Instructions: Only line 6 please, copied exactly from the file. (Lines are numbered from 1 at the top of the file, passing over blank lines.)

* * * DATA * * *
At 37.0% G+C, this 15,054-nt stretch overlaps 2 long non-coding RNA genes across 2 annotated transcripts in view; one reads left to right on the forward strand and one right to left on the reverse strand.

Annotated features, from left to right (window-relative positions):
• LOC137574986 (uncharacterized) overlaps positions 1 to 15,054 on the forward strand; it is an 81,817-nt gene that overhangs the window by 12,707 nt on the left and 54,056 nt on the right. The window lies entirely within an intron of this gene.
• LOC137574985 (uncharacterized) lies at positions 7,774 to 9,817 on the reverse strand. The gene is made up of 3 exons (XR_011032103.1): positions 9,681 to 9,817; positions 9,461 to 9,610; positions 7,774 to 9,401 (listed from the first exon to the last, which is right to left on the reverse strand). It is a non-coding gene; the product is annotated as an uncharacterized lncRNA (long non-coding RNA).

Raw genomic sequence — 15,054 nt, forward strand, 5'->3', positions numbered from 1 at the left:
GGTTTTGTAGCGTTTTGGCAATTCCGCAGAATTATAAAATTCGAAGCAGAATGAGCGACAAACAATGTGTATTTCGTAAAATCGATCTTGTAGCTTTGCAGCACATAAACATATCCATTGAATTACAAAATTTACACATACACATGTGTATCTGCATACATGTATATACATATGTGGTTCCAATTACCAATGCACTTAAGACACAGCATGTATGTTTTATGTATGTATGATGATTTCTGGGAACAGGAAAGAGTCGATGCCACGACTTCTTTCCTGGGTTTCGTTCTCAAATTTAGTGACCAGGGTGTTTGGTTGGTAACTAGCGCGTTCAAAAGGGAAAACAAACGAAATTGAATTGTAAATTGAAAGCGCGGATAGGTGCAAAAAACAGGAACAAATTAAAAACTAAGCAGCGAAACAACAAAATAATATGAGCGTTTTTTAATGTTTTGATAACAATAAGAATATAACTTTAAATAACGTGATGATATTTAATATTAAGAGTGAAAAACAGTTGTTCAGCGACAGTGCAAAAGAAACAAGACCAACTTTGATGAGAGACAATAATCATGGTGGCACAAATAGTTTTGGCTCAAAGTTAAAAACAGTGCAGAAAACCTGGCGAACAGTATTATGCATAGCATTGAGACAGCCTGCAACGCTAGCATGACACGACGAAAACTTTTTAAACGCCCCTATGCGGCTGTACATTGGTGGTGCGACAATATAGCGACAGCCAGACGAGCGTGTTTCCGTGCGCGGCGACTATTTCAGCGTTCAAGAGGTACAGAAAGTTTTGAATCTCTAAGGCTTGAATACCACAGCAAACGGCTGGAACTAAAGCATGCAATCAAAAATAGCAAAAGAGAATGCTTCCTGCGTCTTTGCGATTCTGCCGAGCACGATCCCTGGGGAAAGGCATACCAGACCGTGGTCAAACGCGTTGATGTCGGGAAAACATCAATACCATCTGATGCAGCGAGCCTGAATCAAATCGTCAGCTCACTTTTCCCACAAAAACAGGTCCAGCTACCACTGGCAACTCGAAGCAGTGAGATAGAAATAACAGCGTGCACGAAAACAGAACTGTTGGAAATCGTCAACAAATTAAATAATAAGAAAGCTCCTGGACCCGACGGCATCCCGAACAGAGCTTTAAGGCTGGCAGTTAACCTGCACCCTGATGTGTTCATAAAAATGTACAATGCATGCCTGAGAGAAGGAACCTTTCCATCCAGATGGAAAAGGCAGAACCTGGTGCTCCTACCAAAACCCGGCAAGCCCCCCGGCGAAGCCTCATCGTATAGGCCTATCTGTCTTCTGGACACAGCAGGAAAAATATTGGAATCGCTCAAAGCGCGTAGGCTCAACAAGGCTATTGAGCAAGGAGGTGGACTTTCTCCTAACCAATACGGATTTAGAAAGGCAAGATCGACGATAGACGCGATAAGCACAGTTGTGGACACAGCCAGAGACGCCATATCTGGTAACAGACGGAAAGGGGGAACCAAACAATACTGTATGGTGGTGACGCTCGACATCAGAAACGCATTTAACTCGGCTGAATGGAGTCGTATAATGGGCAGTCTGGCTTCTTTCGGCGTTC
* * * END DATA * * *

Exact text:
GGTTTTGTAGCGTTTTGGCAATTCCGCAGAATTATAAAATTCGAAGCAGAATGAGCGACAAACAATGTGTATTTCGTAAAATCGATCTTGTAGCTTTGCAGCACATAAACATATCCATTGAATTACAAAATTTACACATACACATGTGTATCTGCATACATGTATATACATATGTGGTTCCAATTACCAATGCACTTAAGACACAGCATGTATGTTTTATGTATGTATGATGATTTCTGGGAACAGGAAAGAGTCGATGCCACGACTTCTTTCCTGGGTTTCGTTCTCAAATTTAGTGACCAGGGTGTTTGGTTGGTAACTAGCGCGTTCAAAAGGGAAAACAAACGAAATTGAATTGTAAATTGAAAGCGCGGATAGGTGCAAAAAACAGGAACAAATTAAAAACTAAGCAGCGAAACAACAAAATAATATGAGCGTTTTTTAATGTTTTGATAACAATAAGAATATAACTTTAAATAACGTGATGATATTTAATATTAAGAGTGAAAAACAGTTGTTCAGCGACAGTGCAAAAGAAACAAGACCAACTTTGATGAGAGACAATAATCATGGTGGCACAAATAGTTTTGGCTCAAAGTTAAAAACAGTGCAGAAAACCTGGCGAACAGTATTATGCATAGCATTGAGACAGCCTGCAACGCTAGCATGACACGACGAAAACTTTTTAAACGCCCCTATGCGGCTGTACATTGGTGGTGCGACAATATAGCGACAGCCAGACGAGCGTGTTTCCGTGCGCGGCGACTATTTCAGCGTTCAAGAGGTACAGAAAGTTTTGAATCTCTAAGGCTTGAATACCACAGCAAACGGCTGGAACTAAAGCATGCAATCAAAAATAGCAAAAGAGAATGCTTCCTGCGTCTTTGCGATTCTGCCGAGCACGATCCCTGGGGAAAGGCATACCAGACCGTGGTCAAACGCGTTGATGTCGGGAAAACATCAATACCATCTGATGCAGCGAGCCTGAATCAAATCGTCAGCTCACTTTTCCCACAAAAACAGGTCCAGCTACCACTGGCAACTCGAAGCAGTGAGATAGAAATAACAGCGTGCACGAAAACAGAACTGTTGGAAATCGTCAACAAATTAAATAATAAGAAAGCTCCTGGACCCGACGGCATCCCGAACAGAGCTTTAAGGCTGGCAGTTAACCTGCACCCTGATGTGTTCATAAAAATGTACAATGCATGCCTGAGAGAAGGAACCTTTCCATCCAGATGGAAAAGGCAGAACCTGGTGCTCCTACCAAAACCCGGCAAGCCCCCCGGCGAAGCCTCATCGTATAGGCCTATCTGTCTTCTGGACACAGCAGGAAAAATATTGGAATCGCTCAAAGCGCGTAGGCTCAACAAGGCTATTGAGCAAGGAGGTGGACTTTCTCCTAACCAATACGGATTTAGAAAGGCAAGATCGACGATAGACGCGATAAGCACAGTTGTGGACACAGCCAGAGACGCCATATCTGGTAACAGACGGAAAGGGGGAACCAAACAATACTGTATGGTGGTGACGCTCGACATCAGAAACGCATTTAACTCGGCTGAATGGAGTCGTATAATGGGCAGTCTGGCTTCTTTCGGCGTTC